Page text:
Number of hours: 5
Location: Essential Chiropractic Torquay
The first patient came into clinic complaining of neck pain and stiffness and during the subjective assessment she told me that she frequently suffers from migraines. Is it suspected that neck tension may increase the likelihood of migraine onset, with a study finding that most patients who suffer from migraines also experience tightness in the neck (Ashina et al., 2014).
I tested her ROM in her neck (cervical spine) and found significant decrease in side flexion bilaterally and a slight decrease in flexion compared to the norm values (Lind, Sihlbom, Nordwall, & Malchau, 1989), I checked with her that her ROM is normally more than this as it is important when checking ROM to treat each person individually as the guidelines are not always relevant to every patient. I performed STM on the upper fibres of trapezius (UFT), rhomboids, scalene, posterior deltoids and levator scapulae. I performed neuromuscular technique on the UFT to deactivate TrP. At the end of treatment, I performed STR in side flexion on both sides to increase ROM.
The client has reduced pain and increased ROM (in flex and side flexion) following treatment.
After care: I informed them that they may experience tightness and pain tomorrow which is normal and to manage this and any swelling with ice (for 15 minutes at a time regularly).
The second patient suffers from tight hamstrings and tight calves which he says he has always suffered with but has got worse since he went back to football after a broken wrist 18 months ago. In the subjective assessment I asked him:
- how many times a week he plays football
- does he play on real or artificial grass
- what footwear does he wear (studs or no studs) (old or new shoes)
- does he stretch afterwards?
- does he warm-up and cool down?
This allowed me to find out that he always warms up but never cools down or stretches after a game which could be why his muscles are so tight. I have advised he cools down at the end of every training session (which he should encourage his whole team to do) by a gentle job around the pitch, followed full body stretches, especially focusing on: calf, hamstring, quadricep, glute, bicep, triceps and shoulder stretches (rhomboids and UFT). A way of incorporating the cool-down and stretching would be for the whole team to run together for 50 metres, then stop and perform one body part stretch holding for 10 seconds on each side for 5 repetitions, run for 50 metres and then stretch the next body part in the same way, continue until all muscle groups have been targeted. I explained the importance of this to him.
For treatment I performed STM and NMT on the hamstrings, quadriceps, calves and plantar fascia. I treated the quadriceps, as although he didn’t say these were tight, hamstrings shortening can lead to quadricep tightness.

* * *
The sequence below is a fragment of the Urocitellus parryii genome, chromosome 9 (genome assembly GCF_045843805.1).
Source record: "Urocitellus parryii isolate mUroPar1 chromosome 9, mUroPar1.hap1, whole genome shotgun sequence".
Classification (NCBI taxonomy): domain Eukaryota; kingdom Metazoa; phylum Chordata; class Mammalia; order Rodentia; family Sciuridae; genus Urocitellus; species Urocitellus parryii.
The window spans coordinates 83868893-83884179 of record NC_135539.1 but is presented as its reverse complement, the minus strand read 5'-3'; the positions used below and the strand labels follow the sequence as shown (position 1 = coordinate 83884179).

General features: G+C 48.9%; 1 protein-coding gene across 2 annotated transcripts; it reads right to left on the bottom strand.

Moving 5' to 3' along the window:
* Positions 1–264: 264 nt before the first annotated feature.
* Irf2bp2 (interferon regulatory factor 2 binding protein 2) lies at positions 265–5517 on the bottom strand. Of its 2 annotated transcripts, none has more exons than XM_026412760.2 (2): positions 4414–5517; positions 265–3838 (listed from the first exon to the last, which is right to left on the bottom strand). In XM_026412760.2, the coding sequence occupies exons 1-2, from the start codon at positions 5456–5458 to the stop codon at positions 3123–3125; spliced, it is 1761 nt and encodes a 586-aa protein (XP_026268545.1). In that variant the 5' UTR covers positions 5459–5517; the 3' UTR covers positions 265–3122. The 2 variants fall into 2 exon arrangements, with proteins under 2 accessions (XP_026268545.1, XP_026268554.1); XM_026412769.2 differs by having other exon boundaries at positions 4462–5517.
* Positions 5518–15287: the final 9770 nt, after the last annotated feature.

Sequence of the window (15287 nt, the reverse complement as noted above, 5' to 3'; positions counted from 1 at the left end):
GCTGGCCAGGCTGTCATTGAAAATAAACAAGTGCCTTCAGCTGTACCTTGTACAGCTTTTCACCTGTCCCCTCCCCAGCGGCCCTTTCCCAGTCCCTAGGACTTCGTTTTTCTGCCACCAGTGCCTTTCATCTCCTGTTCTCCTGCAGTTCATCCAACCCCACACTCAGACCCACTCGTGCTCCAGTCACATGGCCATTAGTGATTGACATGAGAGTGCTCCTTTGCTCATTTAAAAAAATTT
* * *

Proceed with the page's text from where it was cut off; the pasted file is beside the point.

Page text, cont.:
I then performed MET – IR to lengthen the hamstrings and PIR on the calves to lengthen and realign the muscle fibres and decrease tightness.
Aftercare: hamstring, calf and quadricep stretches advised and foam rolling of the plantar fascia.
For the third hour and fourth hour at placement I practiced with my placement supervisor, different active home stretches patients can do to decrease muscle tightness between appointments. We focused on the lower limb exercises for the first hour such as calf raises and the different variations dependent on the individual and their stage of rehabilitation. For the second hour we worked out way through each upper body muscle ensuring we thought of an exercise for each, one I hadn’t seen before was the use of a doorframe with the arm flexed at the elbow and the palm against the frame pressing through to stretch the pectoralis major. I took photos of each stretch, which I am going to make into a folder of exercises to help me with exercise prescription in the future.
For the final hour, I treated a patient with posterior knee pain. On assessment, no Bakers cyst, bruising or swelling was present around the knee. Muscle bulk was even between the quadriceps and the hamstrings, however upon palpation I noticed that the hamstrings were a lot tighter which could be causes muscle shortening leading to the pain behind the knee. I performed STM and NMT of the hamstrings to decrease muscle tightness and deactivate myofascial trigger points which could be leading to this muscle tightness and pain. I then performed MET – RI to realign muscle fibres and lengthen the muscle. I advised the patient uses a foam roller and stretches the hamstrings in between appointments to avoid muscle tightness building up.
Aftercare: ice if painful or swelling builds up. Keep leg elevated when resting to avoid build-up of swelling behind the knee.
Ashina, S., Bendtsen, L., Lyngberg, A. ., Lipton, R. ., Hajiyeva, N., & Jensen, R. (2014). Prevalence of neck pain in migraine and tension-type headache: A population study. SAGE Journals, 35(3), 211–219.
Lind, B., Sihlbom, H., Nordwall, A., & Malchau, H. (1989). Normal range of motion of the cervical spine. Archives of Physical Medicine and Rehabilitation, 70(9), 692–695.